Special Creation or Evolution: No Middle Ground -- By: David H. Lane

Journal: Bibliotheca Sacra
Volume: BSAC 151:601 (Jan 1994)
Article: Special Creation or Evolution: No Middle Ground
Author: David H. Lane

Special Creation or Evolution: No Middle Ground

David H. Lane

[David H. Lane is a biologist in Wellington, New Zealand.]

[This is article one in the two-part series, “Is Theistic Evolution Viable?”]

But I grieve to say that I cannot honestly go as far as you do about Design. I am conscious that I am in an utterly hopeless muddle. I cannot think that the world, as we see it, is the result of chance, and yet I cannot look at each separate thing as the result of Design…. Again I say I am, and shall ever remain, in a hopeless muddle.1


Like Darwin (1809–1882), many Christians are in a “hopeless muddle” because of their failure to resolve the theological questions underlying the creation-evolution controversy. This debate concerning the origin of the cosmos, life, and the profusion of complex species, has centered on the antithetical concepts of chance and design.1 But could chance and design be viewed as complementary facets of biological change? Many modern biologists who reject the concept of a Creator acknowledge the role of chance in the processes of genetic variation, and the concept of design in the adaptations of an organism to its environment. Some theologians argue that God’s creativity and the creative processes entailed may involve an interplay between the principles of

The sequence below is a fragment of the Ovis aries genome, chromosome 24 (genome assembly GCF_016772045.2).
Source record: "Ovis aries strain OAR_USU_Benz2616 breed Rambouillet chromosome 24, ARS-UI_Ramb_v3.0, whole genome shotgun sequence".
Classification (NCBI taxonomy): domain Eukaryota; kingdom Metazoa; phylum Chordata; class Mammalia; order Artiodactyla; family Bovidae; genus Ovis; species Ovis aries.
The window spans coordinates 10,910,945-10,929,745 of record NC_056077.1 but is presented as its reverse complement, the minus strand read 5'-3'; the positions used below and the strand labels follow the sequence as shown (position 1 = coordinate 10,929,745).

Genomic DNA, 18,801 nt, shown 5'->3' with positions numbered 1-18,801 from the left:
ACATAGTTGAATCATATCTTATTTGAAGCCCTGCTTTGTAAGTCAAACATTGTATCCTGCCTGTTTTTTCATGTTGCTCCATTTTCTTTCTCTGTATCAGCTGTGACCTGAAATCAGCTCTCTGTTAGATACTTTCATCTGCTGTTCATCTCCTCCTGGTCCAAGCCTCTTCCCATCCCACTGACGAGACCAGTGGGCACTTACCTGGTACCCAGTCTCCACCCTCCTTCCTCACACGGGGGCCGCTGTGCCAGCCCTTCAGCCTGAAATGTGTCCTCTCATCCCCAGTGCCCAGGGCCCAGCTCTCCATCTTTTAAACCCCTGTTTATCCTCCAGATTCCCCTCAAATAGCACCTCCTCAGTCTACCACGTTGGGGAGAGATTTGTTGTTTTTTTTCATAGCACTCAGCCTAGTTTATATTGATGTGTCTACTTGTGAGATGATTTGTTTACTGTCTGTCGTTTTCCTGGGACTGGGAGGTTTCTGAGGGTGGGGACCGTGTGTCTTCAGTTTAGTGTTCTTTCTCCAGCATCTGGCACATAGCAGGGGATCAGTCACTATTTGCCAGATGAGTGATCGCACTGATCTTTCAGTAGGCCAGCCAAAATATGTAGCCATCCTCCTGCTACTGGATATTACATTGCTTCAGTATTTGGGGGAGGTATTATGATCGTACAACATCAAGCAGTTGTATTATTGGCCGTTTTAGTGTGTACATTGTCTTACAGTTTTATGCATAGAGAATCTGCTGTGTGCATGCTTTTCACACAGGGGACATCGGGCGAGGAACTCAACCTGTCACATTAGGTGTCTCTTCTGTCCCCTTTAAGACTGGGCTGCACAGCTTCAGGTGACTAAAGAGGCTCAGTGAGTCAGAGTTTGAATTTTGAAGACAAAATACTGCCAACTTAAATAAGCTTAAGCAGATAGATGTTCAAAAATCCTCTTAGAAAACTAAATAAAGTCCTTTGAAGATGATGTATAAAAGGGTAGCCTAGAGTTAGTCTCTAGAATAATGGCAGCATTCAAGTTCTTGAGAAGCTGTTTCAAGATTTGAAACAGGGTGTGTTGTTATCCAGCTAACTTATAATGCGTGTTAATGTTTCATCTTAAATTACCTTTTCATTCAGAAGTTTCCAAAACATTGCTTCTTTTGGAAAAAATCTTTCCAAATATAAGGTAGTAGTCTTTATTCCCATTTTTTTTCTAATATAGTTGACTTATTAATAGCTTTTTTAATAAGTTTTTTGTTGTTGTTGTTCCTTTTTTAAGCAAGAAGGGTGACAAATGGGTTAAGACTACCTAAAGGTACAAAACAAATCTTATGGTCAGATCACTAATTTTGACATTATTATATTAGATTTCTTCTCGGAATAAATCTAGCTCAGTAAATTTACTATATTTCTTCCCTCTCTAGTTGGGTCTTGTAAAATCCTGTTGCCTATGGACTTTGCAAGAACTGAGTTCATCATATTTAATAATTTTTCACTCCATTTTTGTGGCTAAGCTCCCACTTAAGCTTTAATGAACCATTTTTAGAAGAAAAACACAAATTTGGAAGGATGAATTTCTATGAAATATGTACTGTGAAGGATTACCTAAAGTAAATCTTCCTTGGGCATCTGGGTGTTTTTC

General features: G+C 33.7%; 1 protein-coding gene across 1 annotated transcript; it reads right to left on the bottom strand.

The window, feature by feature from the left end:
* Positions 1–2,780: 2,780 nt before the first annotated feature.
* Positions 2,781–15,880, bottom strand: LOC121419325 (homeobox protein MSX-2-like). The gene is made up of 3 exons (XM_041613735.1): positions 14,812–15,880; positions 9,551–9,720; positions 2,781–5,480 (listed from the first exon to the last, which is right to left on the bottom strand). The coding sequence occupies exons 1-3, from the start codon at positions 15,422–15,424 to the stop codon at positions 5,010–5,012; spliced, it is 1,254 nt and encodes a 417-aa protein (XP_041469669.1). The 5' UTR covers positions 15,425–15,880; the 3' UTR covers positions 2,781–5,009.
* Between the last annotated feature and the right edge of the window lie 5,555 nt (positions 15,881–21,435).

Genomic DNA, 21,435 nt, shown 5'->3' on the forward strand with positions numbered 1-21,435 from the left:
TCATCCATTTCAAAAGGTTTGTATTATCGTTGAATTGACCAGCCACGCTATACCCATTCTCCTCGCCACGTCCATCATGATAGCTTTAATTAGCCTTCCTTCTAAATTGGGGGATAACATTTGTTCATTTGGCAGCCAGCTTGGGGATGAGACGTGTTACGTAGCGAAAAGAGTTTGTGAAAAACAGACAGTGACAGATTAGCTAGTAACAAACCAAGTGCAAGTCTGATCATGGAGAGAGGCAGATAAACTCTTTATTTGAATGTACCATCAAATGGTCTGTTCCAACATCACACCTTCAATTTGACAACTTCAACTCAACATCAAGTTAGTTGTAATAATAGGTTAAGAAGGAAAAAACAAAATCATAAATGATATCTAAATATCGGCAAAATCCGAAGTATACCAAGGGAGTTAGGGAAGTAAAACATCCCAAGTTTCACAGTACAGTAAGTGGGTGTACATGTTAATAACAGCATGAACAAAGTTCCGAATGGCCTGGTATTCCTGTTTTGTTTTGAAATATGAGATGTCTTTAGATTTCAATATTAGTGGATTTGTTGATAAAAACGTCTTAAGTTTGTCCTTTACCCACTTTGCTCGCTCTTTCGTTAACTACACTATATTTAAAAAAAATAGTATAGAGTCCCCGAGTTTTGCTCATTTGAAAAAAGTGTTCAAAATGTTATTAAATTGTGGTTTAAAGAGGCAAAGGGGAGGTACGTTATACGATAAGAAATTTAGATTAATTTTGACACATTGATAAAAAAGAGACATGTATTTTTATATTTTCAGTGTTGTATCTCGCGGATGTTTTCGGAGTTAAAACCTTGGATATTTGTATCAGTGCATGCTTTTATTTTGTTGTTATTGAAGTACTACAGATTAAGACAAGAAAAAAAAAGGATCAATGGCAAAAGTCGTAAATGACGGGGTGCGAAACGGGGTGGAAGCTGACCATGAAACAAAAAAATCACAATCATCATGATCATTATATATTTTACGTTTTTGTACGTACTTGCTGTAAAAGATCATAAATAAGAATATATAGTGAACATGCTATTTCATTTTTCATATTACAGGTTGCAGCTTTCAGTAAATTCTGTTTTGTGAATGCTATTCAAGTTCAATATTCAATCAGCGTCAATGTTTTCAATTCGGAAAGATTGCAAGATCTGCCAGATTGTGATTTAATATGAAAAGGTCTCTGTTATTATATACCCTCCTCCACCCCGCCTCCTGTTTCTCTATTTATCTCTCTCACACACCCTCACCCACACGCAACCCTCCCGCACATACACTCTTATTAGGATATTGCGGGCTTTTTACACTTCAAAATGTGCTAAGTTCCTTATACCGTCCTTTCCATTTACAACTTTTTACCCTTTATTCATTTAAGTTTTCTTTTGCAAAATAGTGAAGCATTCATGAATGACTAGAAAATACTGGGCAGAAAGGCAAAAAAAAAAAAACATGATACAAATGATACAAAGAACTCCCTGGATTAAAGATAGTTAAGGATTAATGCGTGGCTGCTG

design and arbitrariness.2 The purpose of these two articles is to alert Christians to the theological, scientific, and philosophical errors implicit in the teachings of theistic evolution.


The following definitions will be used in the two articles in this series.

1. Evolution. This word has several meanings all of which involve some form of “descent with modification”3 from a common ancestor. Unfortunately these are often conflated.

a. Microevolution. The accumulation of small-scale variations (genetically based) within a species.4

b. Special theory of evolution. The proposition that “many living animals can be observed over the course of time to undergo changes so that new species are formed.”5

c. General theory of evolution. The theory that “all the living forms in the world have arisen from a single source which itself came from an inorganic form.”6 In...

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